25 THE WITNESS: [Interpretation] Yes.

Page 6546

1 JUDGE BRYDENSHOLT: Did they stay in Tuzla as well?

2 THE WITNESS: [Interpretation] No.

3 JUDGE BRYDENSHOLT: I understand that in April a Serb company came

4 to Srebrenica and they left again, as far as I understand, in -- later in

5 April 1992. Why did they leave Srebrenica? Do you have any idea?

6 THE WITNESS: [Interpretation] They left in early May. Why, I

7 don't know.

8 JUDGE BRYDENSHOLT: Okay. Were there any fight, resistance going

9 on before they left? Or did they just leave?

10 THE WITNESS: [Interpretation] Akif told us, informed us when they

11 started burning houses, he put up a defence and his cousin was killed.

12 JUDGE BRYDENSHOLT: Then I understand that a lady citizen in

13 Srebrenica went to the police -- not to you but to another policeman --

14 and complained that she had understood that her house was to be burned

15 down by the Serb company. Could you tell us who was that lady? Have you

16 any name? Was it at all in Srebrenica?

17 A. Yes. Yes. In Srebrenica Muniba Mujic, that was the lady's name.

18 JUDGE BRYDENSHOLT: And I understand that the police officer was

19 able to inform her that her house was not on a list of houses which were

20 to be burned down. Is that rightly understood?

21 A. Yes, yes.

22 JUDGE BRYDENSHOLT: You mentioned during your cross-examination

23 that sometimes the War Presidency members and local commanders did

24 something Naser Oric was not happy about. Could you give us some

25 examples, if you know, what kind of action could that be? Where you know

Page 6547

1 that Oric, who was a commander, was not happy.

2 A. The first mistake he made was a protesting when Akif went on his

3 own, without telling anyone. Akif Ustic. He left of his own accord. He

4 should have told someone, if he had known that attacks had been carried

5 out over there, he should have helped other people. From where his house

6 was and on to Skenderovici.

7 JUDGE BRYDENSHOLT: Are there examples where you know that there

8 was taking decision by members of the War Presidency which were against

9 the will or wish of the commander?

10 A. There was, of course. The greatest problem was the ignorance, not

11 knowing who was senior to whom. The staff to the Presidency, or the

12 Presidency to the staff. That was a cause of difficulties. And logistics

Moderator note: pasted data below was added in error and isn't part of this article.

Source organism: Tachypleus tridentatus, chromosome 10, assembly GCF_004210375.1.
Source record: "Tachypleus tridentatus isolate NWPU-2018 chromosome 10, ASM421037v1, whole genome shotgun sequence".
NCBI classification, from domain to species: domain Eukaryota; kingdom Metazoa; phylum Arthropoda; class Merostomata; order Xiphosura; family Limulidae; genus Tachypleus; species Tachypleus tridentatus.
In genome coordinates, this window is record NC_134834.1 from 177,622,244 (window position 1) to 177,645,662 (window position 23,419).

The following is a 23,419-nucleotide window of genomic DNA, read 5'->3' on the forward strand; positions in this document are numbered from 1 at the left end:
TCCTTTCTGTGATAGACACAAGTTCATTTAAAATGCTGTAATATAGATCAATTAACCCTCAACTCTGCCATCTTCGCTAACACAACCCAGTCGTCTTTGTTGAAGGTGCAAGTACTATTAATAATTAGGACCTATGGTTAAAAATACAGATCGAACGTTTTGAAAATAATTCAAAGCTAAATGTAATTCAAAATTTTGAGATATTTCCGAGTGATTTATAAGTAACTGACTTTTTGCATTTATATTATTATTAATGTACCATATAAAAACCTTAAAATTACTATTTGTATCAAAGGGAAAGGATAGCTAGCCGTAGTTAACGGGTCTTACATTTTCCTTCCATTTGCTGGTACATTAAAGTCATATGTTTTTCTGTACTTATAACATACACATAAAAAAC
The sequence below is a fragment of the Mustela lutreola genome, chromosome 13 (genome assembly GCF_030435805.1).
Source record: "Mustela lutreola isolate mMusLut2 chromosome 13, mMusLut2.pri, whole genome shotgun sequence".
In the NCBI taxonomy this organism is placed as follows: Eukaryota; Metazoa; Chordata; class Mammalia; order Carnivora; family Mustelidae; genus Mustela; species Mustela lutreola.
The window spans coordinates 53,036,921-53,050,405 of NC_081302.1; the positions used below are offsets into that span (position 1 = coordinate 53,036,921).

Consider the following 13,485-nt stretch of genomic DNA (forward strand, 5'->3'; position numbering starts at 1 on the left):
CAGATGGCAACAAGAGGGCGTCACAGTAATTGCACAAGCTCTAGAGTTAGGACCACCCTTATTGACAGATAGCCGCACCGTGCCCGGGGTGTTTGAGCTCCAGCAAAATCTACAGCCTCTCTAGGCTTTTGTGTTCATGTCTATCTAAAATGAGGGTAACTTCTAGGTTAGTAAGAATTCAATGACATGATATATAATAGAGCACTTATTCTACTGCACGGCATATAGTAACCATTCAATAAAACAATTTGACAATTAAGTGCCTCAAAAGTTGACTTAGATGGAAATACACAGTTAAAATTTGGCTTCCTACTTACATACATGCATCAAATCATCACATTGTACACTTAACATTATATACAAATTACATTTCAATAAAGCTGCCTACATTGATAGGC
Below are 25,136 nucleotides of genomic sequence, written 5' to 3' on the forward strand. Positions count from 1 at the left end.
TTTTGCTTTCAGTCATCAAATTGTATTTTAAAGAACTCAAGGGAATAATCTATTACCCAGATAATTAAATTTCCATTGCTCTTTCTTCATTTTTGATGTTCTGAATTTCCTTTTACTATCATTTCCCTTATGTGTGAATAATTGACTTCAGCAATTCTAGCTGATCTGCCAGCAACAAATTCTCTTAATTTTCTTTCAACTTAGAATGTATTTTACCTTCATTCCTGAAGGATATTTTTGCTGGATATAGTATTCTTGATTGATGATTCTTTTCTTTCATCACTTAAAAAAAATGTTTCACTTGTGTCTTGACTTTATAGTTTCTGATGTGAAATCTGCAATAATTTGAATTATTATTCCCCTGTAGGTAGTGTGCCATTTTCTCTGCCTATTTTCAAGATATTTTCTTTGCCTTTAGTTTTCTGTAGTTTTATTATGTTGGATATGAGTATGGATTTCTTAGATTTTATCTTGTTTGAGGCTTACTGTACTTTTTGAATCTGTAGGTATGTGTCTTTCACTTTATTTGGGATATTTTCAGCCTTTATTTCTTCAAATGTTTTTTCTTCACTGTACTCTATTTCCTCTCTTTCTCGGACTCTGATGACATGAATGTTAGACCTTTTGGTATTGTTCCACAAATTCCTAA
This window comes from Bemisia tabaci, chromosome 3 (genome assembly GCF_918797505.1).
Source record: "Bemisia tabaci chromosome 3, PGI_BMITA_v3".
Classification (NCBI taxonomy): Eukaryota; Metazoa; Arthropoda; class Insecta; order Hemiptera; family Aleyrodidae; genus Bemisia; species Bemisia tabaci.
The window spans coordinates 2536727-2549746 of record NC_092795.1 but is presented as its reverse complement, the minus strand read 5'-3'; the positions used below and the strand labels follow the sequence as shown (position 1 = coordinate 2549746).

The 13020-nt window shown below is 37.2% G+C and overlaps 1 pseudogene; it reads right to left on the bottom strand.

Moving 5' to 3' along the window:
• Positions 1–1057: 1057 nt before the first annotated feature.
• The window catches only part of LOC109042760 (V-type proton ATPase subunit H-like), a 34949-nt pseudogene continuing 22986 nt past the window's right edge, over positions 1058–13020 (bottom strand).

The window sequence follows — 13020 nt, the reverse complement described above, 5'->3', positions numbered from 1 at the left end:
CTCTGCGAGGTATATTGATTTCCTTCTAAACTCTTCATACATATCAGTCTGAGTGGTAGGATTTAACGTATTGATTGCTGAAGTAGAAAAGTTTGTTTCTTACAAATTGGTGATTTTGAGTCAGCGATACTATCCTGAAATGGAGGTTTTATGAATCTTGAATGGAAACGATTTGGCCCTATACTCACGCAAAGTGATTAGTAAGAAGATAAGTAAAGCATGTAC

13 had to be supplied but no one was able to supply anything at all.

14 JUDGE BRYDENSHOLT: But you have no concrete examples, except that

15 of Ustic, where local commanders took action against the will of Naser

16 Oric? Well, if nothing appears to you, I have another question.

17 You mentioned that in a meeting, I think it was on the 23rd of

18 December, 1992, a man called Ramiz, which was a representative of the Red

19 Cross, expressed a wish that the premises of the prison should be secured.

20 Is that rightly understood?

21 A. No. Ramiz Becirovic was with the staff. Before the war, he was

22 with the staff, too. He was not an employee of the Red Cross at any

23 point.

24 JUDGE BRYDENSHOLT: Why -- in what capacity or why did he ask that

25 the premises of the prison should be secured? Had he anything to do with

Page 6548

1 the prison?

2 A. The situation involved soldiers and, of course, if he was with the

3 staff he had something to do with that.

4 JUDGE BRYDENSHOLT: That is unclear to me. Could you try to

5 explain that in a bit more in detail?

6 A. Ramiz, Ramiz Becirovic was a member of the staff with the army.

7 And this probably irritated and that he should secure it.

8 JUDGE BRYDENSHOLT: Did Red Cross at all have any premises in

9 Srebrenica?

10 A. No. The Red Cross, before the war, had part of that room.

11 Another part was held by the kit man at one of the local teams, sports.

12 JUDGE BRYDENSHOLT: Last question. In the police building, you

13 had your offices, your premises on the first floor, whereas the military

14 police was on the ground floor. That's correct, isn't it?

15 A. Yes.

16 JUDGE BRYDENSHOLT: Could it be that you had no idea whether there

17 was a secretary or any assistance to the head of the commander of the

18 military police before you took it over as responsible also for military

19 police? You passed the ground floor when you visited your own police